Things can go sideways in any company or organization, regardless of size/industry.
You don’t have to be evil or stupid for this to happen. Markets change constantly, and timing and luck have a lot to do with whether your product is successful over time.
Often, there are opportunities to course correct before the problems become major. But seeing those opportunities (and acting on them) depends heavily on building good culture.
At a team level, if you are a manager, director, or executive cutting headcount or delivering a performance improvement plan (corporate lingo for “you’re not doing well and need to get it together”)…it’s already too late.
On the other hand, building good culture is a hedge against changes in the market or ecosystem your company plays within.
Leaders that invest in teams correctly rarely have to deliver bad news, because their team is already saying things like “there’s something off here, I/we need some help figuring out how to move faster, tweak communication or project management, get clearer metrics.”
When that happens, a great manager, director, or executive responds with “Glad you mentioned, let's figure this out together" and then works to find a way forward. If this happens 2-3 times with the same issue, they might say “this isn’t a fit” but all sides would already know by then.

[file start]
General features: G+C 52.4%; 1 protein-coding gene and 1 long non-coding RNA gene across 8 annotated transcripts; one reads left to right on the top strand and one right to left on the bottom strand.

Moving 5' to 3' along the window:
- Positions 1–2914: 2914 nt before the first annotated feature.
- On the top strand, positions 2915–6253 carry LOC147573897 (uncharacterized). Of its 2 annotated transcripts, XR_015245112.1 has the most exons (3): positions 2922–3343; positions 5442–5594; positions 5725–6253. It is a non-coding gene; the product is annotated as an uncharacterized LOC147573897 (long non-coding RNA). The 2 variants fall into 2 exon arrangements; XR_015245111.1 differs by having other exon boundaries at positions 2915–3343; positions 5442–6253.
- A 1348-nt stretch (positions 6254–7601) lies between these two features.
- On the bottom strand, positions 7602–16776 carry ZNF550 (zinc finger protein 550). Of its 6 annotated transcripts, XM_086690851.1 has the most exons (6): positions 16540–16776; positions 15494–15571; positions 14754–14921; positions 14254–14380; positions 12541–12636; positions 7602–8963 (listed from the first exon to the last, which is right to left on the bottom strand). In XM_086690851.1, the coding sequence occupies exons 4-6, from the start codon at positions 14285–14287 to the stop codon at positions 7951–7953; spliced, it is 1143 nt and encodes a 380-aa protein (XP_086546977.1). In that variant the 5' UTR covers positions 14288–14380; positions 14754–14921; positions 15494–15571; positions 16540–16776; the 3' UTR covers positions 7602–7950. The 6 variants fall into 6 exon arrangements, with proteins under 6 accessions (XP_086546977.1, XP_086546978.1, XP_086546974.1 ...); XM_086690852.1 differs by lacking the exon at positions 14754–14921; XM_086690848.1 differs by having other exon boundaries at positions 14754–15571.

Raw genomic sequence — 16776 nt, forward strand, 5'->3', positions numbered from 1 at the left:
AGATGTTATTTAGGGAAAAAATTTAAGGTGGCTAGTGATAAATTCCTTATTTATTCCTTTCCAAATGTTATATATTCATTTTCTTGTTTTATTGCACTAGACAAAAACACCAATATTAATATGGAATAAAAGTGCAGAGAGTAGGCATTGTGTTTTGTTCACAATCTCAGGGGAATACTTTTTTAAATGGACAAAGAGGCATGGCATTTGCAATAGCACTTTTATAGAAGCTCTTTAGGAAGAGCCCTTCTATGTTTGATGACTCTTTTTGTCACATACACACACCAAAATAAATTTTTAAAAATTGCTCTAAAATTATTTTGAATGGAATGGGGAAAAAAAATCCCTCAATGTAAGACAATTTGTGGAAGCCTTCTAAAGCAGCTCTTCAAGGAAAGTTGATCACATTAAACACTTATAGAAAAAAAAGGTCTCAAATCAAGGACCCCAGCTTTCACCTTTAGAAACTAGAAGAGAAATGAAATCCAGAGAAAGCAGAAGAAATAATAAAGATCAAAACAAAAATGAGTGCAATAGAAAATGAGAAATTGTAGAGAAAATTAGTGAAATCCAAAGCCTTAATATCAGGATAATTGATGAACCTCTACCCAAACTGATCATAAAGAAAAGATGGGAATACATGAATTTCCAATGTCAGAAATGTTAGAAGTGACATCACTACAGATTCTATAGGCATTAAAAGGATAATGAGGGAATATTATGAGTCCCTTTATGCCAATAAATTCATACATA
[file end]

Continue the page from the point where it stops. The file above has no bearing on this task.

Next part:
There are other paths in that situation. Sometimes, the leader is a jerk and/or has a sink or swim approach. If you’re working in this scenario, get out as soon as possible. The product or service may be successful in the short term, but sustainable growth isn’t part of the equation.
Sometimes, the leader empathizes but their own boss (director, ceo, investor, etc.) is putting them in a similar scenario and they can’t get ahead of it fast enough. If you’re working in this scenario, you’ll want to think carefully about the trade offs.
To be the first kind of leader you have to practice being proactive…consistently thinking, learning, and refining your workflow and communication, and helping your team do the same. It takes hard work and humility, but the end result is an approach that attracts talented people and hedges against the risk of the unknown.